An excerpt from the Dering Roll
|Material||Paint on vellum|
|Size||264.5 centimetres (104.1 in) x 21 centimetres (8.3 in)|
|Present location||The British Library|
The Dering Roll is the oldest English roll of arms surviving in its original form. It was made between 1270 and 1280 and contains the coat of arms of 324 knights, starting with two illegitimate children of King John. Sir Edward Dering acquired the roll during the 17th century and modified it to include a fictitious ancestor of his own. It was eventually purchased by the British Library (as Add Roll 77720) following fund raising involving a number of other charities and individuals.
The Dering Roll depicts the coats of arms of around a quarter of the English baronage during the era of Edward I. Emphasis was given to knights from Sussex and Kent, as it was produced in Dover between 1270 and 1280 and the document was designed to list the knights who owed feudal service there. It depicts 324 coats of arms, beginning with Richard Fitz Roy and William de Say, two of King John's illegitimate sons. The shields are arranged in 54 rows, with six shields on each line. Above each shield reads the knight's name, except in six cases where it has been omitted or removed. Stephen de Pencester may have commissioned the roll during his time as Constable of Dover Castle.
Sir Edward Dering acquired it whilst lieutenant of Dover Castle, and modified the roll after 1638, removing the coat of arms of Nicholas de Croill and inserting his own coat of arms with a fictitious ancestor named Richard fitz Dering in order to prove the history of his own family.
During the 20th century it was acquired by Sir Anthony Wagner. On 4 December 2007, the roll was sold at auction at Sotheby's for the sum of £192,000 to a private individual who subsequently applied for an export licence. The Department for Culture, Media and Sport placed a temporary block on the roll being moved overseas and the British Library led efforts to purchase it, after the Reviewing Committee on the Export of Works of Art confirmed it to be of sufficient importance and significance. The library raised £194,184 to acquire the roll; the Head of Medieval and Earlier Manuscripts, Claire Breay said of the purchase, "the acquisition of the Dering Roll provides an extremely rare chance to add a manuscript of enormous local and national significance." They were assisted in funding the purchase from The Art Fund (£40,000), the National Heritage Memorial Fund (£100,000), Friends of the British Library (£10,000), Friends of the National Libraries (£10,000), and a number of individual benefactors. It is now on display at the Sir John Ritblat Gallery in the British Library, and available to researchers in the library's manuscripts reading room.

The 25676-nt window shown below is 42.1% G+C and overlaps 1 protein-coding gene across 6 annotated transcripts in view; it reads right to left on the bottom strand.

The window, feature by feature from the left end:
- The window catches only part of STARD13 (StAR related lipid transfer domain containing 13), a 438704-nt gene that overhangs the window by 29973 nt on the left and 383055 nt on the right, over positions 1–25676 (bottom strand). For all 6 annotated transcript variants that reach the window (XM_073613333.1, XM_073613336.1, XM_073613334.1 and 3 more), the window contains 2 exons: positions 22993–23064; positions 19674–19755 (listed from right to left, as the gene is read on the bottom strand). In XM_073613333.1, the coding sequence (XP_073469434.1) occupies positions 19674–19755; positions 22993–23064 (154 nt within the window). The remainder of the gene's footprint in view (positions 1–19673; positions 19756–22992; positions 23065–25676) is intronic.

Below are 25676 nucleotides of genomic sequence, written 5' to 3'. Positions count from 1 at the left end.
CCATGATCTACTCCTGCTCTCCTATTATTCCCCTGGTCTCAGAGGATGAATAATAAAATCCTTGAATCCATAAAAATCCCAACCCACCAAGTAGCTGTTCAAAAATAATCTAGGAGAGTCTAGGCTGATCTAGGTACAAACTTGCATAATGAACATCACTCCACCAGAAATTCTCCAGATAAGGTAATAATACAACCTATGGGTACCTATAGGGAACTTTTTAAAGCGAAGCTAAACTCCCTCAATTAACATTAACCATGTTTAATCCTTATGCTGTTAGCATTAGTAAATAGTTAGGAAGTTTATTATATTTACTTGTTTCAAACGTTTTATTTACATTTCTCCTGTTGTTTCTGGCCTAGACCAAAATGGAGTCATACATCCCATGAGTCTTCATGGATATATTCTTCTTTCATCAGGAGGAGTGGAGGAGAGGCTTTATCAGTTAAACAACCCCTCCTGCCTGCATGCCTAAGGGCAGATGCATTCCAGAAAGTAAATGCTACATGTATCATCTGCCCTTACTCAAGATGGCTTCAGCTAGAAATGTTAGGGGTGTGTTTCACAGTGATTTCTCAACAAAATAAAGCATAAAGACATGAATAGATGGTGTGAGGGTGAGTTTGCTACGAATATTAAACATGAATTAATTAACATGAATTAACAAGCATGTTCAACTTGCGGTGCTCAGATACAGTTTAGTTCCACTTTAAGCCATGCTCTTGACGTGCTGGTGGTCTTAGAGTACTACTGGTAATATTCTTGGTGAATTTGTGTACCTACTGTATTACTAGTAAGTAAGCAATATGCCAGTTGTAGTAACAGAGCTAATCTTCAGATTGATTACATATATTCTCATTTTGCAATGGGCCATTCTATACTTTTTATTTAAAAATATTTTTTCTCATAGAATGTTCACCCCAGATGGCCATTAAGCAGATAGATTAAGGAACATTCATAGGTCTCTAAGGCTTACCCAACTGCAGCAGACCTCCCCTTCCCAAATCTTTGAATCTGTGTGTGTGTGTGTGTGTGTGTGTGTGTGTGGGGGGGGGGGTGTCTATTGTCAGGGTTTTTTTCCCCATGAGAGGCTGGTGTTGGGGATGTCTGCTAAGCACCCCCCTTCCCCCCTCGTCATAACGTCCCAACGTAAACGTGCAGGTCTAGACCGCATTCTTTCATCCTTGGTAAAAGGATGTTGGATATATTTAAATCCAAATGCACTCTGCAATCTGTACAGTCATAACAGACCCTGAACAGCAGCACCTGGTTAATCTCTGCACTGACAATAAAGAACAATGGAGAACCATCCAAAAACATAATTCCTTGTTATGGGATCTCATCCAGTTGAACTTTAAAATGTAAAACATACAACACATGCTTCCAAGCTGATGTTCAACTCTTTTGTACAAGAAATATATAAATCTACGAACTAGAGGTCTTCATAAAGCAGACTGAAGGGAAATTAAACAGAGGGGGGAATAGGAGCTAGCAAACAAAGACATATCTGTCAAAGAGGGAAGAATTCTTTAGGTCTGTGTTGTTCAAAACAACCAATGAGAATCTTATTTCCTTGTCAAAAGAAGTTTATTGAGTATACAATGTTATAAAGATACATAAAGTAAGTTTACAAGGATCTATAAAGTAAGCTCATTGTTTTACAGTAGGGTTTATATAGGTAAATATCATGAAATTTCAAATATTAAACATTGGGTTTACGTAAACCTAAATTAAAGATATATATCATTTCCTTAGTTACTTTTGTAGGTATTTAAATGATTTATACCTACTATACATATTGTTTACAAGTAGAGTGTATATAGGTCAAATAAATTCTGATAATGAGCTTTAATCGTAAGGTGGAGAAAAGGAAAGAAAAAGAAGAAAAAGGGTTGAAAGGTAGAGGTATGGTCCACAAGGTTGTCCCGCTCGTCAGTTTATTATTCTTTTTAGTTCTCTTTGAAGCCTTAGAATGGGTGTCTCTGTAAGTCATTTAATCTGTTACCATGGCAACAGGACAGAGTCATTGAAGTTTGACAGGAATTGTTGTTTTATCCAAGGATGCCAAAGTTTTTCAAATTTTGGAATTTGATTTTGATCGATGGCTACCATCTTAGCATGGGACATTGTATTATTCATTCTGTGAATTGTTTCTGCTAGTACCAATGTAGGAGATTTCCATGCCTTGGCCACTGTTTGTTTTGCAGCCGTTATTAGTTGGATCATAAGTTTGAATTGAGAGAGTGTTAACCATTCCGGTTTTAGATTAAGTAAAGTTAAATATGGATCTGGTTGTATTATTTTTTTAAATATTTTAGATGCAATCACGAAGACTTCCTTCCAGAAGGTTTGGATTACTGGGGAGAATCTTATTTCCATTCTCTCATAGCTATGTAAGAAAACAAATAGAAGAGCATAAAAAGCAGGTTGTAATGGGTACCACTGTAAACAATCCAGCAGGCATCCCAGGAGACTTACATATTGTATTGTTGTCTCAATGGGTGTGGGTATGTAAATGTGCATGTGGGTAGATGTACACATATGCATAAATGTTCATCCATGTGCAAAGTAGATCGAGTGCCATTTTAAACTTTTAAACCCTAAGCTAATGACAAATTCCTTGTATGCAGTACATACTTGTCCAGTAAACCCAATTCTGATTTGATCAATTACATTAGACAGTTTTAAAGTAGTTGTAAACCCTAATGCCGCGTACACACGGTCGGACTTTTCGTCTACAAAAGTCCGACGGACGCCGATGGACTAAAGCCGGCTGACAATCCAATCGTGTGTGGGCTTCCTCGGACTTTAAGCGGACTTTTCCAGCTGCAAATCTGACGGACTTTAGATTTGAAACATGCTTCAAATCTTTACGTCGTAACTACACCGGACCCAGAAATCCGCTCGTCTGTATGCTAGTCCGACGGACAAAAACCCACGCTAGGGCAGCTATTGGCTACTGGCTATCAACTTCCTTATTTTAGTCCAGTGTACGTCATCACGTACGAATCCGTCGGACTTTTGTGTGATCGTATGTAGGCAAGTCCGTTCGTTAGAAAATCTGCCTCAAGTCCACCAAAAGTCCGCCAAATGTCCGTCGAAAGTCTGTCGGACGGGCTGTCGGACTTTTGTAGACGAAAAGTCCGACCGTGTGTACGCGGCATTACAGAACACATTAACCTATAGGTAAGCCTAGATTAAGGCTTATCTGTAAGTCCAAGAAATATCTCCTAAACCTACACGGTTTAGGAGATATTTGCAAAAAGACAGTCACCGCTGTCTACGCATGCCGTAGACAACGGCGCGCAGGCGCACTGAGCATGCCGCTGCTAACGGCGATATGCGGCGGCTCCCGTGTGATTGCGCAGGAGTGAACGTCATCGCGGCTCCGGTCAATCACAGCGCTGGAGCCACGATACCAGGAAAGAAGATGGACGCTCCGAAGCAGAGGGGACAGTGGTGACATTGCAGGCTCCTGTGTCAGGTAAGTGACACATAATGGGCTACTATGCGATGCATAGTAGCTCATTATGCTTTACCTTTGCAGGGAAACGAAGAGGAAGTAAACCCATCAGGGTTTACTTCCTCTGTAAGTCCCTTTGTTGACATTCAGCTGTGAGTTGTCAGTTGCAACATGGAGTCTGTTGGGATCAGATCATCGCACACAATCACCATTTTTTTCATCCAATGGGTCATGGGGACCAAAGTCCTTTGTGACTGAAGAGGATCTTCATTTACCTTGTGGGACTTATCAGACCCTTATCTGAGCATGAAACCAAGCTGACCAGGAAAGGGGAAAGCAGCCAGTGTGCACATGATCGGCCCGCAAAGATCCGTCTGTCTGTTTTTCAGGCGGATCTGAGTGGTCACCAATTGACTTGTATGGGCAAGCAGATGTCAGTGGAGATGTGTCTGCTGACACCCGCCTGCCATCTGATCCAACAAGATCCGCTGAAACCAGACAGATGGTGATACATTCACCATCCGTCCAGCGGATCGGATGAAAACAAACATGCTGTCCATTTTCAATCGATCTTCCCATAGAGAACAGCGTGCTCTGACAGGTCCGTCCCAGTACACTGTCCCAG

Modern illustrations of the arms in The Dering Roll
- Foster, Joseph (1902). Some feudal coats of arms and others. Oxford: J. Parker & Co.
- Planché, J.R., The Pursuivant of Arms; or Heraldry Founded on Facts, London, 1873, p.30: "Our earliest heraldic information is derived, at present (1852), from a copy made in 1586 by Glover, Somerset Herald, of a roll of arms of the reign of Henry III"
- "The Dering Roll". Artfund. Retrieved 22 May 2011.
- Harrison, John (20 February 2008). "Riding to rescue vital record of English medieval knights". Museums, Libraries & Archives. Retrieved 22 May 2011.
- Harris, Stephanie (15 September 2008). "British Library wins unique key to medieval English heraldry". Antiques Trade Gazette. Retrieved 22 May 2011.
- "British Library Acquires Dering Roll - A Who's Who Of Medieval Arms". Culture 24. 2 September 2008. Retrieved 22 May 2011.
- Denhold-Young, Noël (1965). History and heraldry, 1254 to 1310. Oxford: Clarendon Press. p. 64.
- "Newsletter April 2008". College of Arms. Retrieved 22 May 2011.
- Brault, edited by Gerard J. (1997). Rolls of arms : Edward I (1272-1307). Woodbridge: Boydell Press for the Society of Antiquaries of London. ISBN 085115669X.